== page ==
About Geraldine Farrar
February 28, 1882 - March 11, 1967
|Place of Birth||:||Melrose, Massachusetts, USA|
|Also Known As||:||Alice Geraldine Farrar, Gerry Farrar|
|Imdb Profile||:||IMDB Profile|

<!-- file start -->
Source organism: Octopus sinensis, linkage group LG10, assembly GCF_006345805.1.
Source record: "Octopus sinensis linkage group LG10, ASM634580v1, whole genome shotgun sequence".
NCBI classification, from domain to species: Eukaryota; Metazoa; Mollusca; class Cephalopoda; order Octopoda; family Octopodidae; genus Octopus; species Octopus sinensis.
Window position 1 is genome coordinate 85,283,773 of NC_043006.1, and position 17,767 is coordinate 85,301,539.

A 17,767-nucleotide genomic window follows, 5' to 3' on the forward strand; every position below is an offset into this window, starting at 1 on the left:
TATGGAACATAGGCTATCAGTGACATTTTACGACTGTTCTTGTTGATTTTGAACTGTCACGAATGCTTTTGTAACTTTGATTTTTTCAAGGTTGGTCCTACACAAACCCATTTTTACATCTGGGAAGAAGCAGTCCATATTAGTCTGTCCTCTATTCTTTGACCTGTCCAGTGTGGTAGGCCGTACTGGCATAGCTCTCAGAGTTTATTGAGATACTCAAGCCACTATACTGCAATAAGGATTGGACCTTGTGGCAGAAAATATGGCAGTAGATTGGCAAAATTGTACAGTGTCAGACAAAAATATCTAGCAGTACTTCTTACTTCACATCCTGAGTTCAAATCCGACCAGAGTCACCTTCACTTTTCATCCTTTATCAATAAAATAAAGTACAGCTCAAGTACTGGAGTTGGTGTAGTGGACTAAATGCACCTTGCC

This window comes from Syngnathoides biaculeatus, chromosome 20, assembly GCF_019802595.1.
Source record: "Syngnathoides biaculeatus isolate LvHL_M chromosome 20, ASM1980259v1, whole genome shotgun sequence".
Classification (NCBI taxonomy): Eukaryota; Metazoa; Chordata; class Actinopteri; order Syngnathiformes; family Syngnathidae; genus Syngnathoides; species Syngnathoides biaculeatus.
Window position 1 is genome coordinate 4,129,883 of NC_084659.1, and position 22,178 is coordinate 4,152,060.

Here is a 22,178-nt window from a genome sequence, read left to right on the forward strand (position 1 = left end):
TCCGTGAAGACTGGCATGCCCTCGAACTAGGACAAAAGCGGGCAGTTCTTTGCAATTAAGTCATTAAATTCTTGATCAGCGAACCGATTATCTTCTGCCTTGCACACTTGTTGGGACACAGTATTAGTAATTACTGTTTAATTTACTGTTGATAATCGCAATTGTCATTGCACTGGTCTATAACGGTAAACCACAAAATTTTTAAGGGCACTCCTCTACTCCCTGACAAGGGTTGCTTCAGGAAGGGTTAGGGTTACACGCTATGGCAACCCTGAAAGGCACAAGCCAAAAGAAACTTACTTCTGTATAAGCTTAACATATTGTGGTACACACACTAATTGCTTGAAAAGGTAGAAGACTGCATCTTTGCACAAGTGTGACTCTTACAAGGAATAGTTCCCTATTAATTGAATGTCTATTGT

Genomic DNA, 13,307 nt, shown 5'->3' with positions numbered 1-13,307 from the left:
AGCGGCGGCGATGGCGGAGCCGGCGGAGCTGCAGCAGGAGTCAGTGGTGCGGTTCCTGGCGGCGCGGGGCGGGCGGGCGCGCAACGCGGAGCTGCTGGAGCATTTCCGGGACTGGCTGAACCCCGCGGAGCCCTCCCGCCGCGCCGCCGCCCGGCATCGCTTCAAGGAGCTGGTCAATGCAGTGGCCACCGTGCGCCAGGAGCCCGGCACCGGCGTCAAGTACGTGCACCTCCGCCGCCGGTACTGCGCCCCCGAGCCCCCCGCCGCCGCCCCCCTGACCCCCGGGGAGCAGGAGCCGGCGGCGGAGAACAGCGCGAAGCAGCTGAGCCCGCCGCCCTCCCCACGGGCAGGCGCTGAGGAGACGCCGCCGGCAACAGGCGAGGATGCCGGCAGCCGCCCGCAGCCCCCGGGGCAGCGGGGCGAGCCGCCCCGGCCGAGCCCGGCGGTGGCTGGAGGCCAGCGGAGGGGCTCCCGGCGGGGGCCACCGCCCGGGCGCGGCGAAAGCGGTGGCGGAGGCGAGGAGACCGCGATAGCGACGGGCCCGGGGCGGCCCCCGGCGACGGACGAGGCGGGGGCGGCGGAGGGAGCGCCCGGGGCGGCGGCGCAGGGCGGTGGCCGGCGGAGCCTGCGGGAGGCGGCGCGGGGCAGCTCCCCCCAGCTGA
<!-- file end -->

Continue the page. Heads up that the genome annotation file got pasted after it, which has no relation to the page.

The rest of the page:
From Wikipedia, the free encyclopedia Alice Geraldine Farrar (February 28, 1882 – March 11, 1967) was an American soprano opera singer and film actress, noted for her beauty, acting ability, and "the intimate timbre of her voice." She had a large following among young women, who were nicknamed "Gerry-flappers". Farrar began studying music at age 5 in Boston and by 14 was giving recitals. Later she studied voice in New York City, Paris, and finally in Berlin. Farrar created a sensation at the Berlin Hofoper with her debut as Marguerite in Charles Gounod's Faust in 1901 and remained with the company for three years, during which time she continued her studies. She appeared in the title roles of Ambroise Thomas' Mignon and Jules Massenet's Manon, as well as Juliette in Gounod's Roméo et Juliette. After three years with the Monte Carlo Opera, she made her debut at the New York Metropolitan Opera in Romeo et Juliette in 1906. She appeared in the first Met performance of Giacomo Puccini's Madama Butterfly in 1907 and remained a member of the company until her retirement in 1922, singing 29 roles there in 672 performances. Farrar created the title roles in Pietro Mascagni's Amica (Monte Carlo, 1905), Puccini's Suor Angelica (New York City, 1918), Umberto Giordano's Madame Sans-Gêne (New York, 1915), as well as the Goosegirl in Engelbert Humperdinck's Königskinder (New York, 1910). She recorded extensively for the Victor Talking Machine Company and was often featured prominently in that firm's advertisements. She was one of the first performers to make a radio broadcast in a 1907 publicity event singing over Lee De Forest's experimental AM radio transmitter in New York City. She also appeared in silent movies, which were filmed between opera seasons. Farrar starred in more than a dozen films from 1915 to 1920, including Cecil B. De Mille's 1915 adaptation of Georges Bizet's opera Carmen, for which she was extensively praised. One of her other notable screen roles was as Joan of Arc in the 1917 film Joan the Woman. Farrar retired from opera in 1922 at the age of 40. Her final performance was as Leoncavallo's Zazà. By this stage, her voice was in premature decline due to overwork. Farrar quickly transitioned into concert recitals. She continued to make recordings and give recitals throughout the 1920s. Her autobiography, Such Sweet Compulsion, was published in 1938. In 1960 Farrar was awarded two stars on the Hollywood Walk of Fame in the music and film categories, located at 1620 and 1709 Vine Street. She died, aged 85, in Ridgefield, Connecticut in 1967.